This is a better resilience boosting tool because it is easier to relate to yourself than to another person. When you can tell yourself that you have been through worse and made it, the current situation seems easier to overcome. You need to remember that life is full of challenges and you have already overcome quite a few, so these can be used to boost you past the current ones.

4. Support Others: Studies have shown that people are more resilient when they have strong support networks to help them cope with a crisis. You can get even more resilience by being a person who offers support. When you extend support to another person, you essentially step away from yourself, which has been shown to impact and enhance your own inner strength.  

5. Take Responsibility for Your Life: By creating a life that is meaningful and that you can be involved in, you will develop the means to push past any adversity.

6. Get Breaks from Stress: Changing your perspective about stress can help to reduce its impact. The healthier approach is to create regular opportunities to recover from stress, just like you give your muscles a break between heavy sets at the gym. Taking a walk during the day, meditating or having lunch with a friend are all great ways to give your mind and body a rest.  

7. Don't Try to Eliminate Stress: Your approach to stress recovery is what makes you resilient. Fighting stress is futile because it won’t go away, so accept it into your life and learn how to cope and recover in a healthy way.

8. Rewrite Your Story: The way you look at a tragedy or bad situation can help build resilience. You can reframe the narrative which will then shape your view of the world and yourself.

Instead of seeing it as a tragedy, think of how it may be able to help others or how you can be a role model from the situation. Stress can be used to fuel better performance and create a different outlook.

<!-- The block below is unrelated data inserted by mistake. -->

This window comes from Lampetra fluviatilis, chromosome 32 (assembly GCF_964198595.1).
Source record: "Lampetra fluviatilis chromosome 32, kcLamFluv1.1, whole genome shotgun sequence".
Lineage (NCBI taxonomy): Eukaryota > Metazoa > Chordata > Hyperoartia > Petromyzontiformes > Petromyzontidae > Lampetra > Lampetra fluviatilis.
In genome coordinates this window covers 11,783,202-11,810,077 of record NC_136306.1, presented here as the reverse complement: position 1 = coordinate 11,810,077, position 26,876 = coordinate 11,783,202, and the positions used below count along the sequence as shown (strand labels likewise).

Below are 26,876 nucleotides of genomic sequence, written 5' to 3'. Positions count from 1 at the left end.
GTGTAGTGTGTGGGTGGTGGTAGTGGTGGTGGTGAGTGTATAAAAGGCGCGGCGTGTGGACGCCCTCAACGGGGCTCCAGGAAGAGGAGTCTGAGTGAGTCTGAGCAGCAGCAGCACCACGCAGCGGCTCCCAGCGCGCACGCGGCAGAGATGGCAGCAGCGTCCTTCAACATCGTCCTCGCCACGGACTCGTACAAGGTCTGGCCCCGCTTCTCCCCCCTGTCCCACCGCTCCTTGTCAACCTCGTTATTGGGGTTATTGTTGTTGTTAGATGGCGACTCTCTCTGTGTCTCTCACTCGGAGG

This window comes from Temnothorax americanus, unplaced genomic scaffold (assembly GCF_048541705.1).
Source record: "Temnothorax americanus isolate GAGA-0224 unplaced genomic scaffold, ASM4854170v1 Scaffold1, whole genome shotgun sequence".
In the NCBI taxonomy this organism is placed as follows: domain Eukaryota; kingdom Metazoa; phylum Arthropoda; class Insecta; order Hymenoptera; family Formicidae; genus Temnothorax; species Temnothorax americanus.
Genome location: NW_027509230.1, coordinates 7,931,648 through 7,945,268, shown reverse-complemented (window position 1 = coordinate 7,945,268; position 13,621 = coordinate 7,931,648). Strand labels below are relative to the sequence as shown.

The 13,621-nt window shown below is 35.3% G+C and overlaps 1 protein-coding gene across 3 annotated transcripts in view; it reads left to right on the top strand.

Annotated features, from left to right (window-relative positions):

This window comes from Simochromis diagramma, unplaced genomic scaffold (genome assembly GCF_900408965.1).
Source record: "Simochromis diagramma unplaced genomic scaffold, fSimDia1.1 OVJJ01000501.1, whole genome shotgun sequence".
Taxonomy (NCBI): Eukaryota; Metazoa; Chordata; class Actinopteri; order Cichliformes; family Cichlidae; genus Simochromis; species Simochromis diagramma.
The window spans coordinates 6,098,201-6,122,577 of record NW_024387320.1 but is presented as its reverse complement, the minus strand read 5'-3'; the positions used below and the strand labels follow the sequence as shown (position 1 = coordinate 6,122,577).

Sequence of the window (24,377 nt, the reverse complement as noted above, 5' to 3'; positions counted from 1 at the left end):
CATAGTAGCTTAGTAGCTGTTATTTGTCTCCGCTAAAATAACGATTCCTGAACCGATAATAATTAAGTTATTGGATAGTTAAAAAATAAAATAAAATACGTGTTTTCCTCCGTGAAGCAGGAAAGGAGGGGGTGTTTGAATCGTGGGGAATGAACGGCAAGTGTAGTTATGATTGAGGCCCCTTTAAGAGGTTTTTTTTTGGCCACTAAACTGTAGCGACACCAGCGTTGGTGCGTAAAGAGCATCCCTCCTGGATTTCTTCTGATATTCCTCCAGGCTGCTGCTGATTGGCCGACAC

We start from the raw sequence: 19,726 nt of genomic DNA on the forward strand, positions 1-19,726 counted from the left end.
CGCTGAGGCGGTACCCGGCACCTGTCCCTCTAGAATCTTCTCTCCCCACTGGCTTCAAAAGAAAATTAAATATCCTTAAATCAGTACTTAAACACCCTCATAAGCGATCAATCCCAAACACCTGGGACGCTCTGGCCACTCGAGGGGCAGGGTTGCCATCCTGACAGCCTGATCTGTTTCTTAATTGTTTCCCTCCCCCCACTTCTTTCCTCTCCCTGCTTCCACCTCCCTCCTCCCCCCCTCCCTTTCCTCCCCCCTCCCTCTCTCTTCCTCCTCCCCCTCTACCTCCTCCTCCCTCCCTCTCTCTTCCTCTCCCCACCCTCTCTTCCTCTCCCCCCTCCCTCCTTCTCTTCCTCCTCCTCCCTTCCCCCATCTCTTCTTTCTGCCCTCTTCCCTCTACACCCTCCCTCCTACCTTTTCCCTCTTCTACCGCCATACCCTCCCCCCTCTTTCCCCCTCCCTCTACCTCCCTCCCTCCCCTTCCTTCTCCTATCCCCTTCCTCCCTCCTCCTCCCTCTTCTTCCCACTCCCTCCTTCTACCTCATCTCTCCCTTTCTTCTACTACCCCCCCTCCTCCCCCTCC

9. Get Out of Your Comfort Zone: Resilience does not just come from negative situations, you can also build it from challenging yourself.  Your stress hormones become less responsive when you are better able to handle stress and live a life that gives you the skills to better do this.  

10. Challenge yourself: Take an adventure vacation, share your poetry with strangers at a local coffee house reading, and sign up and complete that marathon you had been dreaming about.

 

The Bottom Line

Stress is a normal part of life, providing us with the adrenaline and push to accomplish goals or deal with threats. However, chronic stress can lead to health problems. Building resilience throughout life can be an effective tool to cope with stress. Eliminating stress is fruitless so learning to cope with stress is a better goal.

Middle age may bring many challenges and changes. Developing resilience during this time is possible and important to dealing with stress. Changing perspective, trying new experiences that are out of your comfort zone, helping others, and taking breaks are all useful tools to develop resilience.

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  1. https://www.nih.gov/news-events/nih-research-matters/gene-linked-optimism-self-esteem
  2. https://www.sciencedirect.com/science/article/pii/S0197457216000689
  3. https://www.thehartford.com/resources/mature-market-excellence/midlife-resilience
  4. http://www.apa.org/helpcenter/road-resilience.aspx